“Every fiber of our union is being poured into fighting the billionaire class and an economy that enriches people like Donald Trump at the expense of workers,” Fain said last week in a statement. “We can’t keep electing billionaires and millionaires that don’t have any understanding what it is like to live paycheck to paycheck and struggle to get by and expecting them to solve the problems of the working class.”
The UAW on Tuesday issued a largely generic press release ahead of Biden’s visit, saying it will “mark the first time a sitting U.S. President has joined striking workers on a picket line,” followed by several paragraphs about the union’s strike and no statement from Fain.
UAW is not affiliated with Trump’s Wednesday rally at Drake Enterprises, which is reportedly a non-union supplier of engine, transmission and other components for heavy truck, agriculture and automotive markets. But UAW members have previously attended and participated in Trump’s events in Michigan.
Fain has previously said a second Trump term in the White House would be a “disaster.” However, Trump, as he has in the past, is gaining blue-collar support.
“I like Trump,” said Niko Shinn, another autoworker who’s currently on strike at the Mopar plant. “He’s a good businessman and seems like he knows more about, not politics, but negotiating and stuff like that.”
Trump’s support among union members has increased as Biden’s fallen in recent months, according to Michigan polling company EPIC·MRA. Trump led Biden 46% to 43% among union members in an August survey, after Biden led Trump 51 % to 42% in June, according to Bernie Porn, president of EPIC·MRA.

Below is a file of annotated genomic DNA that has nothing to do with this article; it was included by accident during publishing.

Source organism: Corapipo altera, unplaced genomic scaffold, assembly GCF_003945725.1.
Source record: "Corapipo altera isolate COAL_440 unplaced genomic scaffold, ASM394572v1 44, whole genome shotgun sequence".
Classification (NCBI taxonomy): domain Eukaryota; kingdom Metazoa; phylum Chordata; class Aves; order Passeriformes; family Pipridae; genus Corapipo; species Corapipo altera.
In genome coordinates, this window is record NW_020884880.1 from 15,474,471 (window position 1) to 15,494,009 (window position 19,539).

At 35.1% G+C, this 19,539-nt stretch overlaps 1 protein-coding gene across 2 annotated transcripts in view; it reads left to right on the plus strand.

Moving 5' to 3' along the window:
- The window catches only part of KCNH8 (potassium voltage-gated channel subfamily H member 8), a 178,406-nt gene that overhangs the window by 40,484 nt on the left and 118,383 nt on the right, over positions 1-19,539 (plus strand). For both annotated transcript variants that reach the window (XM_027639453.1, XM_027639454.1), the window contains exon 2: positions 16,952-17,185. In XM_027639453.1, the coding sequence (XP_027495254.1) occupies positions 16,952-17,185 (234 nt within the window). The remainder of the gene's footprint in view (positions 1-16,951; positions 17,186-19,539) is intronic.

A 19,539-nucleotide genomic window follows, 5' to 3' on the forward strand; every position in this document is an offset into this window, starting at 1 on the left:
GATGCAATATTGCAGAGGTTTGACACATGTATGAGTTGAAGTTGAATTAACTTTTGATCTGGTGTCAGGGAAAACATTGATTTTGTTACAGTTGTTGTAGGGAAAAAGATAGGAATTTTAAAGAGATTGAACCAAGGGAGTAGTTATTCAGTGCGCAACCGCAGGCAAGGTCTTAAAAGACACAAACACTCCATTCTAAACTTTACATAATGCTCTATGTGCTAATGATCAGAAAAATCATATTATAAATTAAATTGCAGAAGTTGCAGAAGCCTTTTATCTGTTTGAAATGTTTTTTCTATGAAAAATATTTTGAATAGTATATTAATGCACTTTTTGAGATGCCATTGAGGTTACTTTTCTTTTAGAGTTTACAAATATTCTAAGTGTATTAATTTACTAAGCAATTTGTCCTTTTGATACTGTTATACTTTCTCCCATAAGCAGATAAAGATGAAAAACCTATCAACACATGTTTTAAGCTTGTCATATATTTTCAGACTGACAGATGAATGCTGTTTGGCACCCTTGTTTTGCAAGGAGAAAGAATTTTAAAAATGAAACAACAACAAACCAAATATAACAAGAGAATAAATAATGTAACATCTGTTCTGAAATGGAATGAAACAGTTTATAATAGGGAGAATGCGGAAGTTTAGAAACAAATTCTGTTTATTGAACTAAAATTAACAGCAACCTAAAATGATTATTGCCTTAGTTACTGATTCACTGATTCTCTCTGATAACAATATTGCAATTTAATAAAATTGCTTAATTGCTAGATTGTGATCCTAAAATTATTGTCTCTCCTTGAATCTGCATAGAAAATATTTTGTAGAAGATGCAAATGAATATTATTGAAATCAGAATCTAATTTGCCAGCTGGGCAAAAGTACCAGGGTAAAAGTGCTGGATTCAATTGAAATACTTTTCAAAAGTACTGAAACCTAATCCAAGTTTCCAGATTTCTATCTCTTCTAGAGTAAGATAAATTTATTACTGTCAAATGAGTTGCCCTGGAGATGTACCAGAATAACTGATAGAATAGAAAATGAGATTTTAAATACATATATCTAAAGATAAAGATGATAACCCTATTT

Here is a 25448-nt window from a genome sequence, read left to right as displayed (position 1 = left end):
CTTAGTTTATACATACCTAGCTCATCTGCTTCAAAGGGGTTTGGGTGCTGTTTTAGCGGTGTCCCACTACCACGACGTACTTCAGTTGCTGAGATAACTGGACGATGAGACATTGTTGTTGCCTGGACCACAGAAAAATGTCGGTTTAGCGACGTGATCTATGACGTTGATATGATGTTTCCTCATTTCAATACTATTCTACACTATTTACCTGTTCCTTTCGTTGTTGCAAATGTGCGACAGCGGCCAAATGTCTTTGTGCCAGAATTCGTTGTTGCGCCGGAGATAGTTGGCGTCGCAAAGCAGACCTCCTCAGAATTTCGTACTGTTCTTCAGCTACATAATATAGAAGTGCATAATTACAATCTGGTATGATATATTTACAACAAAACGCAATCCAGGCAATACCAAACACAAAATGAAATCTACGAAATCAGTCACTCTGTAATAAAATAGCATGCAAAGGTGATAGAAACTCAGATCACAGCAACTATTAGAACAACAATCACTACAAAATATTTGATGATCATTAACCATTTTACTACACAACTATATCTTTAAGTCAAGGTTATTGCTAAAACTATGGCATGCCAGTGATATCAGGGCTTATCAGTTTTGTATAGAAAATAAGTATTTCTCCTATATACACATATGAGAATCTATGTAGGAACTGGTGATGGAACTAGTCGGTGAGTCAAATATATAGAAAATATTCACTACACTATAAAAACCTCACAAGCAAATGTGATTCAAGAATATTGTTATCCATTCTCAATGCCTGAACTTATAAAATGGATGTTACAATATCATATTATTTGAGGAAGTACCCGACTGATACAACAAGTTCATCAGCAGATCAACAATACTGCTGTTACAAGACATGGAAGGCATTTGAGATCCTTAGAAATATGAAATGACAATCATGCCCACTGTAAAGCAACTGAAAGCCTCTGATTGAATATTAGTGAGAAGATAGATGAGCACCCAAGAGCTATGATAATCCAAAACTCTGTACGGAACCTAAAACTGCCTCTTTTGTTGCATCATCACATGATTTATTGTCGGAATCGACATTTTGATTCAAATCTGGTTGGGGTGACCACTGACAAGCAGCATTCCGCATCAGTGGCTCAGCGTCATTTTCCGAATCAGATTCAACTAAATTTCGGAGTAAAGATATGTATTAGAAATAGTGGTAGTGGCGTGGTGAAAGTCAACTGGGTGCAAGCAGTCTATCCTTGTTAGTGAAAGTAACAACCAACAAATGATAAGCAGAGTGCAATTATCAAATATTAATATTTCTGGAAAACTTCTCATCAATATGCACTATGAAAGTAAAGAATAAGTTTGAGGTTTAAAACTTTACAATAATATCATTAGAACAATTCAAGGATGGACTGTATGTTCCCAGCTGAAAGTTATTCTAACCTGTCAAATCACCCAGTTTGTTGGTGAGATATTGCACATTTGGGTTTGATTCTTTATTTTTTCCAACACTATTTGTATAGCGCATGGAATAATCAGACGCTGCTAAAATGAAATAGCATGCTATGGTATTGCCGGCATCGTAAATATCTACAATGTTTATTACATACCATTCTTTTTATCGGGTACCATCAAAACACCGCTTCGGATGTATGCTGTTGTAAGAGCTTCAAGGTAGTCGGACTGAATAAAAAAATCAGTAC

“With union members, he has been so supportive of just about everything that union members want. The one thing that they’re concerned about is the push towards electric vehicles because they’re concerned about the fewer numbers of employees it takes to build an electric vehicle,” Porn said.
Electric vehicles, or EVs, are expected to require less labor and parts than the traditional vehicles equipped with internal combustion engines. They are expected to be one of several talking points Trump discusses during his Wednesday rally.
“President Trump’s rhetoric in his position stances, I think, stands clearly with the vast majority of the rank-and-file of the UAW who are concerned about their jobs being eliminated by this Biden administration forced transition to electric vehicles,” said Jamie Roe, a Republican strategist based in Macomb County, Michigan, where Trump’s rally is being held.
Fain has said the union is withholding a reelection endorsement for Biden until the union’s concerns about the auto industry’s transition to all-electric vehicles are addressed.
Biden’s visit may be an olive branch to assist in the UAW’s eventual endorsement as well as potential leverage for the union in its ongoing negotiations with the Detroit automakers.
“I think the president’s visit, particularly if Shawn Fain is joining [Biden] on a picket line, I think it is another stroke of strategy that increases the pressure and increases the overall strength of the union when it comes to the actual negotiations with the autos,” Burton said.